TV Critic Annabel Smith raves about Netflix’s new series the Irregulars, which fuses elements of teen drama with supernatural detective stories

Written by Annabel Smith
Classical Civilisation and Literature Student.
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Images by @HazOsterfield

The new Netflix series The Irregulars is set in Victorian London. It follows five misfits trying to navigate the supernatural goings-on occurring whilst investigating their contractors – the stern adult figure, Watson (Royce Pierreson), and the mysterious Holmes (Henry Lloyd-Hughes). Fusing the historical Prince Leopold (Harrison Osterfield) with famed literary characters alongside the Irregulars group, the narrative is captivating and familiar whilst being innovative.

Featuring five up-and-coming young actors, it is an exciting show, with each episode encapsulating an individual supernatural case. Street smarts make this familiar unit succeed; their banter and their losses all build to make their relationships authentic and heartfelt with the propelling idea of a found family. It brings new life to the teen drama by blending classic tropes like a love triangle and unrequited love with a fresh lens of representation. A primary character and love interest, Leopold, is disabled; he remains an integral member of the group in the investigations, showing how disabled characters are to be seen on screen succeeding as any others. Showing different races and siblings of different ethnicities is representative of society, and thus a compelling element of the teen drama. After all, who would not want to see someone like themselves conquering the supernatural?

The Irregulars brings new life to the teen drama by blending classic tropes like a love triangle and unrequited love with a fresh lens of representation

Bea (Thaddea Graham) is the standout character of the series. The leader of the small group, she fights for each of the Irregulars in turn. The trusted shoulder to lean on, she is a compelling if not slightly predictable character.  This stoic, selfless and sometimes harsh attitude means that the romantic elements that involve her feel authentic and a much-needed break from the tension, tragedy, and adult role she takes on for much of her narrative. Jessie’s (Darcie Shaw) character arc is also compelling; from a fearful younger sister to one with a greater sense of agency, making decisions and sacrifices that Bea cannot always accomplish. However, Leopold’s sacrificial arc is one to be watched. It is bittersweet, using his immense privilege for good at the expense of his freedom, reflecting the value of the friendships he has crafted as his confidence and character grew. Lest we forgot the friendship of Billy (Jojo Macari) and Spike (McKell David). Spike, who often embodies the series comic relief with his clear-cut dialogue, and Billy, with his heart-on-his-sleeve attitude and his self-defined shameful past, make for dynamics that are as interesting as the supernatural elements they are facing.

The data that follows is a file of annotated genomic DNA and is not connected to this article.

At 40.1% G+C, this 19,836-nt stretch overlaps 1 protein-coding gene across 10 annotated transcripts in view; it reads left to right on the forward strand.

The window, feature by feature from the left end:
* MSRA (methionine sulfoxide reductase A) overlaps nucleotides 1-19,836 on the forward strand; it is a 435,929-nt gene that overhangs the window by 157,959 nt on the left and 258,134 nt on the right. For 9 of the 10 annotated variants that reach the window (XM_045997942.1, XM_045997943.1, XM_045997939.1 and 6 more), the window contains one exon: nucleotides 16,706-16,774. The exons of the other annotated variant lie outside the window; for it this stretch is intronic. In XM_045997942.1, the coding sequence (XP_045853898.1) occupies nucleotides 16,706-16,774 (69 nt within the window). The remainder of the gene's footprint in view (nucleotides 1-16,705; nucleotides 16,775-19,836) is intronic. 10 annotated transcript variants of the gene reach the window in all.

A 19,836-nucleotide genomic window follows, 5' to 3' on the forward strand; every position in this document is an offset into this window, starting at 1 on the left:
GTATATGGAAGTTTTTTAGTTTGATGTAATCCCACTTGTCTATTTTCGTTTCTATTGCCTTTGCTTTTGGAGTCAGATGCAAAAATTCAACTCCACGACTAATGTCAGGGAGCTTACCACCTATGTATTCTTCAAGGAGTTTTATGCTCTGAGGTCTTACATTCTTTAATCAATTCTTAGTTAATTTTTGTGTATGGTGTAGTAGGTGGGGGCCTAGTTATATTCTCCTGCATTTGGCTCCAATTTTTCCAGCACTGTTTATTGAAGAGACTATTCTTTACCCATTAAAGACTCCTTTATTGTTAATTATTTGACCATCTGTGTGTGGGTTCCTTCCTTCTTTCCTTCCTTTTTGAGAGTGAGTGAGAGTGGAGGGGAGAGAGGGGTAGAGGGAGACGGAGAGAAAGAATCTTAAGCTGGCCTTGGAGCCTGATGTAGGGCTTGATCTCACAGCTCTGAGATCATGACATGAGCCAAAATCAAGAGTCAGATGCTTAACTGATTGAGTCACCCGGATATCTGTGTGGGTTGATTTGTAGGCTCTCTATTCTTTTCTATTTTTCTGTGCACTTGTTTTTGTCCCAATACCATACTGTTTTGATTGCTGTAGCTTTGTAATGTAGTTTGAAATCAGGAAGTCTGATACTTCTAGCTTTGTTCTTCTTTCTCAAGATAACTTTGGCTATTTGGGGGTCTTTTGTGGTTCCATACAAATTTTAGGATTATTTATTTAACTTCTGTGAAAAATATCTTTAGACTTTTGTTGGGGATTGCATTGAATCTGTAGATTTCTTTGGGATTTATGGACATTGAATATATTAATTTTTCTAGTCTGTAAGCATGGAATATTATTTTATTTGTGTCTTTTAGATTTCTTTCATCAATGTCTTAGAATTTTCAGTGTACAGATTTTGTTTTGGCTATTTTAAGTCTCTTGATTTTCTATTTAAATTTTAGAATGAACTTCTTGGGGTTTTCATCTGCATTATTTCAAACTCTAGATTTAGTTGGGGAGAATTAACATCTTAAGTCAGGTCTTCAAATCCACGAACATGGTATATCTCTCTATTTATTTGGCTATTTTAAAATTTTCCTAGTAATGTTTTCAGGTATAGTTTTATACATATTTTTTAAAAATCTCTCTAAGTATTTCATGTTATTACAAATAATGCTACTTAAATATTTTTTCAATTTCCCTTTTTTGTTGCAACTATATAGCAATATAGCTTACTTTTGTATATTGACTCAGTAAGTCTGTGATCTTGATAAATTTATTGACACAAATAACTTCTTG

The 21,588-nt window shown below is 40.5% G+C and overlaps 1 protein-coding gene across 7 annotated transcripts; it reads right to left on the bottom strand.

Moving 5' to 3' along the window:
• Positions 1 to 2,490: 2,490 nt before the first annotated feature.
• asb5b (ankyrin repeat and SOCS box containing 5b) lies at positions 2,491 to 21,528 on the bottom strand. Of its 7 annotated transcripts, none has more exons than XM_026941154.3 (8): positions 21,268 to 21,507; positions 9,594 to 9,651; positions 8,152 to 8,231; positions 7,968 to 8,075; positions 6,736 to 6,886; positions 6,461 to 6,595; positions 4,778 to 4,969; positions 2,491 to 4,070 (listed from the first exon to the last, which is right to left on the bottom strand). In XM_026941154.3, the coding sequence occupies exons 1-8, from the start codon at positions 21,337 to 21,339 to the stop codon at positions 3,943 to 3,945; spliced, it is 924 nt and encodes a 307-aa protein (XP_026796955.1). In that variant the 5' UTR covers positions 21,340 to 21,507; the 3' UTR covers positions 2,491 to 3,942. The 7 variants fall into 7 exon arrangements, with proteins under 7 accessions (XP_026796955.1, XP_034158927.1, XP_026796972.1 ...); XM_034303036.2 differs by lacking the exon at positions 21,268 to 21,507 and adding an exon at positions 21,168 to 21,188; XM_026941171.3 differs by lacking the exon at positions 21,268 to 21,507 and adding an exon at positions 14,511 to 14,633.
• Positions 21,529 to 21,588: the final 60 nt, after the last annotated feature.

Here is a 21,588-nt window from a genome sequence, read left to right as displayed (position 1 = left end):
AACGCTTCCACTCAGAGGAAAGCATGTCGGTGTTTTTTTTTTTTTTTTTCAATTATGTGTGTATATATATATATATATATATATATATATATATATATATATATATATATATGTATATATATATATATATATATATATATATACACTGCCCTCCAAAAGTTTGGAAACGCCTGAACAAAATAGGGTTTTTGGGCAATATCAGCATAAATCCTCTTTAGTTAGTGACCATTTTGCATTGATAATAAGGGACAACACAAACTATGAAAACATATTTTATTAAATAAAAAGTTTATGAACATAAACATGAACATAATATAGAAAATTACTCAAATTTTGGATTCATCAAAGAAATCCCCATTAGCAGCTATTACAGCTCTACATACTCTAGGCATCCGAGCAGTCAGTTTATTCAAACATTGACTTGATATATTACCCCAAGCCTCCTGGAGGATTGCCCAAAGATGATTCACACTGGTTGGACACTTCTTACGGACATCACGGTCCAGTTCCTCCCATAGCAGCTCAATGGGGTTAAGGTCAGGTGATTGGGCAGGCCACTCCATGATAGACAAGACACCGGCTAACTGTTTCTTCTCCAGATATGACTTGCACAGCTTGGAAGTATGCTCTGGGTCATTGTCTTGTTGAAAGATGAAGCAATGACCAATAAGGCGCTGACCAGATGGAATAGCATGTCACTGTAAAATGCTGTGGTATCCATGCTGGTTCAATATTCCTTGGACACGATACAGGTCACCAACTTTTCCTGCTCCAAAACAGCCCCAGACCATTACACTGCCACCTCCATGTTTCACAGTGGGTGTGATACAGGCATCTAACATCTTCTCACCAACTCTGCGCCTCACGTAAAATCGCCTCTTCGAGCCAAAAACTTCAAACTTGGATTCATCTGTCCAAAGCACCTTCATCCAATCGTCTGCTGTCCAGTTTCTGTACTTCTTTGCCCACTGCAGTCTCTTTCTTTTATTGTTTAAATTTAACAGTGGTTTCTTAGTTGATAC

With every episode fulfilling a new supernatural threat, it is easy to get swept up in the next adventure. But a consistent character referred to as the Linen Man (Clarke Peters) is a foreboding presence with a Southern American accent that feels just alien enough in the supernatural drama of London accents to be suspect. His narrative proves to be interesting, if a fruitless distraction, falling flat in comparison to the discoveries throughout. Although it enabled a perfect entrance for Jessie’s agency to be exerted, it speaks to the kind of puffing out of storylines that is comparable to another Netflix original, the Chilling Adventures of Sabrina. However, the moral messaging throughout, of the vulnerable being taken advantage of, and their intent for retribution being twisted into something evil is interesting. Thus, the Linen Man aids in bolstering this narrative. The series comments on binary distinctions such as good and evil, which is a welcome message in a genre that thinks teens cannot ponder these thoughts for themselves.

The series comments on binary distinctions such as good and evil, which is a welcome message in a genre that thinks teens cannot ponder these thoughts for themselves

A well-paced eight-episode series with no news of a second season, we can only hope that The Irregulars gets the audience it deserves. At first watch, the supernatural elements and unity of the four orphaned teens and a masquerading prince seems to be at the forefront, but as the narrative progresses, so does the depth. Watson takes on a central role, Bea and Jessie’s tragic past becomes a focal point, and the infamous Holmes shows just how much his reputation is worth. Spike seems to be a bit neglected in this season, but a budding romance ensures only more is to come from his character.

The Irregulars has a blending of The Alienist’s mysterious historical atmosphere and Misfits’ oddball grouping and supernatural energy. Its hybrid nature is all it’s own. A new Holmes, one afflicted by loss and addiction, coupled with Watson at the centre. The five teens different personalities and dynamics with each other, plus the absorbing sight of Victorian London means the show is engaging despite some supernatural elements falling flat.

Rating: 4/5 


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